To test the reentry prediction performance, a set of 101 rocket bodies that reentered in the past 50 years was selected. This makes it possible to compare the predicted reentry date with the real one. The reentry dates were taken from satellite decay messages from the SpaceTrack.org website (
In addition, all objects have been used to predict the reentry 10, 20, 30, 60, 90, and 180 days before the actual reentry date. Some of the 101 objects were not suitable for several reentry prediction tests, because they had no TLEs within a specific number of days before the reentry (e.g., last TLE is 90 days before reentry).
In real reentry prediction cases, the actual reentry date of the object is, of course, not known. Analyzing the results has therefore not only the goal to examine the quality of the reentry predictions but also the goal to define guidelines for real reentry prediction scenarios.
Figure
BC estimates and BC from
Besides, there is a clear relation between outliers in TLE perigee radius and estimated BC; an outlier in perigee radius results in an outlier in the BC estimates. More precisely, of the two TLEs that are used for BC estimation, the outlying TLE that is used to obtain the initial state for propagation results in an outlier in BC estimate. The other TLE is only used to compute the change in semimajor axis according to the TLEs and does not have such a strong effect. Therefore, it can be concluded that the BC estimate strongly depends on the initial state used in the estimation. Because the atmospheric drag depends largely on altitude, an incorrect value of the initial state that translates in an aberrant perigee height results in a poor BC estimate. The BC estimate compensates for the incorrect initial state such that the state and BC together give the correct decay in the estimation period.
Figures
To have a closer look at the dependency of the BC estimate on the perigee radius, the BC estimates are plotted against perigee radius according to TLE data for object 27808 in Figure
BC estimates (a), the osculating perigee radius according to TLE data (b), and BC estimates against perigee radius (c) for object 27808 in the 180 days before reentry.
This proves that to obtain a good single BC estimate the TLEs should be filtered on perigee radius, or on both semimajor axis and eccentricity. Another option to reduce the impact of outliers on the estimate is to compute multiple BC estimates and take the median of the estimates as the final BC estimate. The reentry prediction results using a single and a median BC estimate are discussed in the next two sections.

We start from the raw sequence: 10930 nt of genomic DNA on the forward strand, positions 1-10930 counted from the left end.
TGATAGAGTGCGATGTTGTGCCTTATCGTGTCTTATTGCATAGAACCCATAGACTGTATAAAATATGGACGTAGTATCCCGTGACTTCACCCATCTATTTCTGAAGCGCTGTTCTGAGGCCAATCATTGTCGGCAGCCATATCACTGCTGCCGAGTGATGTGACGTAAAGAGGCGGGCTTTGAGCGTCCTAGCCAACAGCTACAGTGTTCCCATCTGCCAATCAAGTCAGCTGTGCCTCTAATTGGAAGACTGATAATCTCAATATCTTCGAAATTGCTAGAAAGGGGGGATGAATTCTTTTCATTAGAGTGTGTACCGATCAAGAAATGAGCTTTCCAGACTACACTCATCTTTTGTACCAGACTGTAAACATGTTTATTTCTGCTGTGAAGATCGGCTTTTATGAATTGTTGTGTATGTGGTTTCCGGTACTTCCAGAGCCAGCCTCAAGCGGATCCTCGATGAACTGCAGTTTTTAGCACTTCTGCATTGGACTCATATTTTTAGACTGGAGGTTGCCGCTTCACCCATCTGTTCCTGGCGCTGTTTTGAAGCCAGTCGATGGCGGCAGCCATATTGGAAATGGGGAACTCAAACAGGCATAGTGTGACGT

Besides, different epoch separations between the two TLEs used for BC estimation have been tested, namely, 2, 5, 10, and 20 days. A TLE separation of 10 days was found to be least sensitive to outliers and shortperiod effects, because the difference between mean and median of the estimates was the smallest and the dispersion in terms of standard deviation and median absolute deviation was small as well. Therefore, 10day separation is used for BC estimation, which is in agreement with Saunders et al. [
Finally, BCs were estimated for the 101 test objects in the 180 days before reentry. It was found that 80% of the medians of the BC estimates were within the range of possible areatomass ratio (assuming
Median of the BC estimates and the minimum and maximum BC according to object data for all 101 objects. Median BC estimates outside the BC range according to data are indicated with an orange dot. (Objects are sorted on increasing average areatomass ratio.)
The objective of this section is to show that, for reentry prediction using only a BC estimate, it is of fundamental importance to run the reentry predictions using the same state that is used for BC estimation.
As described in Section
Reentry predictions 30 days before reentry using an older or newer TLE for BC estimation and the same or a different state for BC estimation and reentry prediction. All reentry predictions start from the TLE at 30 days before reentry. BC estimation starts from the same TLE (orange and blue lines) or ends there and starts at a different TLE (yellow and green lines). The other TLE used of BC estimation is either an older or a newer TLE with respect to the TLE at 30 days. (The colors of the plots in (a) and the arrows in (b) correspond.)